When you start to play football (or soccer, or whatever it’s called in your country) at a competitive level with real goalposts, referees and crowd trouble, one of the first things you learn is what to do when you commit a foul that elsewhere would get you arrested for causing grievous bodily harm (or aggravated assault, or whatever it’s called in your country). Don’t mutter “Sorry, old chap” and head shamefaced for an early bath. No, clamp your elbows to your sides, turn the palms of your hands upwards, hunch your shoulders, and stare incredulously at the approaching red card with a look of outraged innocence. That’s what was going on behind those bed sheets as FIFA’s finest were being led to their new team bus by the Swiss police.
The officials are charged with pocketing over 100 million euros thanks to illegal deals for various bits of footballing business. What may be surprising to people who aren’t interested in money football is that what surprises fans is the fact that the FIFA bosses were arrested, not that they may be corrupt. Even here at the OECD where a search on our website for “sports” brings up a discussion of the Australian Trade Practices Act or restrictions on franchise relocation in the US, questionable practices concerning the rights to broadcast football (one of the deals in question) appear regularly in country submissions regarding competition policy, such as this one in 2013 from Poland to the Global Forum on Competition.
Sepp Blatter, FIFA president, says he’s glad his friends got caught: “we welcome the actions and the investigations by the US and Swiss authorities”. And at tomorrow’s meeting of the Association, there will no doubt be calls to strengthen the fight against corruption. It’s a problem any authority handling large sums of money has to deal with. An OECD Policy Brief on fighting bribery cites World Bank estimates that more than $1 trillion dollars are squandered every year on bribes paid to public officials in exchange for advantages in international business.
When Sepp won his first presidential election in 1998, you could actually deduct bribes from your taxes as a legitimate business expense in some OECD countries. All that changed in 1999 when the OECD Convention on Combating Bribery of Foreign Public Officials in International Business Transactions came into force. FIFA itself is a private business of course, but it deals closely with governments when awarding the right to stage its major tournaments, especially the World Cup. One if its conditions is the right to BEPS – it doesn’t have to pay tax on its earnings in the host nation.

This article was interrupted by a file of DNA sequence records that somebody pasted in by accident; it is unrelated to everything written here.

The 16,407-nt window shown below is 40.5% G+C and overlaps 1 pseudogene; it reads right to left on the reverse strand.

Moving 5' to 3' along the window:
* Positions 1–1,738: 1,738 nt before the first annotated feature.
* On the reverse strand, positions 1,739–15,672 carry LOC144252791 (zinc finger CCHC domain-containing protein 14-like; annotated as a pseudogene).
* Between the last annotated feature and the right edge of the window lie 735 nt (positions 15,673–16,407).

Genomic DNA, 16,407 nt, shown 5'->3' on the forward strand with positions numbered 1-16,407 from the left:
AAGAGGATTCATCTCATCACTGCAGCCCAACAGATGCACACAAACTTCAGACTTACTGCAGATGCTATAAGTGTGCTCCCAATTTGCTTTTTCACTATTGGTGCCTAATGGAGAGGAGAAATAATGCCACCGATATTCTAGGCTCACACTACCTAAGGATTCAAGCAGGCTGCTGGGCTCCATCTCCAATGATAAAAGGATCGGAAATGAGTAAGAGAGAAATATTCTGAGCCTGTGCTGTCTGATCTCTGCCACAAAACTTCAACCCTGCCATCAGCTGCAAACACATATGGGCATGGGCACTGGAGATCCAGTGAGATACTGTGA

Even so, countries, cities or regions hope to benefit from the World Cup, Olympics and other big shows to promote economic growth by focusing efforts to provide and improve infrastructure, make the locality known to potential investors, and so on – “legacy” as they call it.
But as another OECD report on the benefits of staging global events warns, “Too many events have left places worse off, with expensive facilities that have no use, and a big bill to pay into the future”. That seems to be the case in Cuiaba, Brazil that has so far spent a billion reais ($350 million) of public money on a light rail system for last year’s World Cup that so far only has one station and will take at least another $100 million to finish. According to BloombergBusiness “Cuiaba’s rail system is the most visible failure of projects linked to the 2014 World Cup. The city has failed to complete 22 other promised legacy works including a hospital and several transport infrastructure programs.”
Oxford University’s Said Business School isn’t a fan of the 2010 World Cup’s legacy in South Africa either: “Instead of the economic growth the stadiums were intended to stimulate, six newly built stadiums all have annual maintenance costs which exceed their revenue, and five out of six require ongoing taxpayer support. […] the legacy of these stadiums is having an undeniably negative effect on South Africa.” But it would be unfair to single out the World Cup when there are claims that the billions Greece spent on the Athens Olympics in 2004 is partly to blame for the current crisis.
In any case, we now have the answer to the question we asked last year when launching the Portuguese version of our Better Life Index in Brazil: Is there more to life than football? The answer is “Yes, prison”.
More bad news for FIFA: “Today the BWI (Building and Wood Workers’ International) filed a complaint against FIFA under the OECD Guidelines for Multinational Enterprises for failing to engage in due diligence concerning human rights for migrant construction workers in Qatar. The submission asks the Swiss National Contact Point to use its good offices with FIFA to facilitate change and to facilitate productive discussions between FIFA and BWI.“ BWINT web site
The next Global Forum on Responsible Business Conduct (18-19 June here at the OECD) has a highly topical session on “Responsibility in International Sporting Events”. Here’s the programme note:
International sporting events involve an intensely competitive bidding process for the host country and large corporate sponsorship amounts. In light of the upcoming Brazil (2016), PyeongChang (2018), Tokyo (2020) Olympics and FIFA World Cups in Russia (2018) and Qatar (2022), this session will be an opportunity to reflect on the role and responsibilities of governments, international bodies and enterprises (such as IOC, FIFA and Formula One) in ensuring that RBC standards are observed throughout the organisation of such events.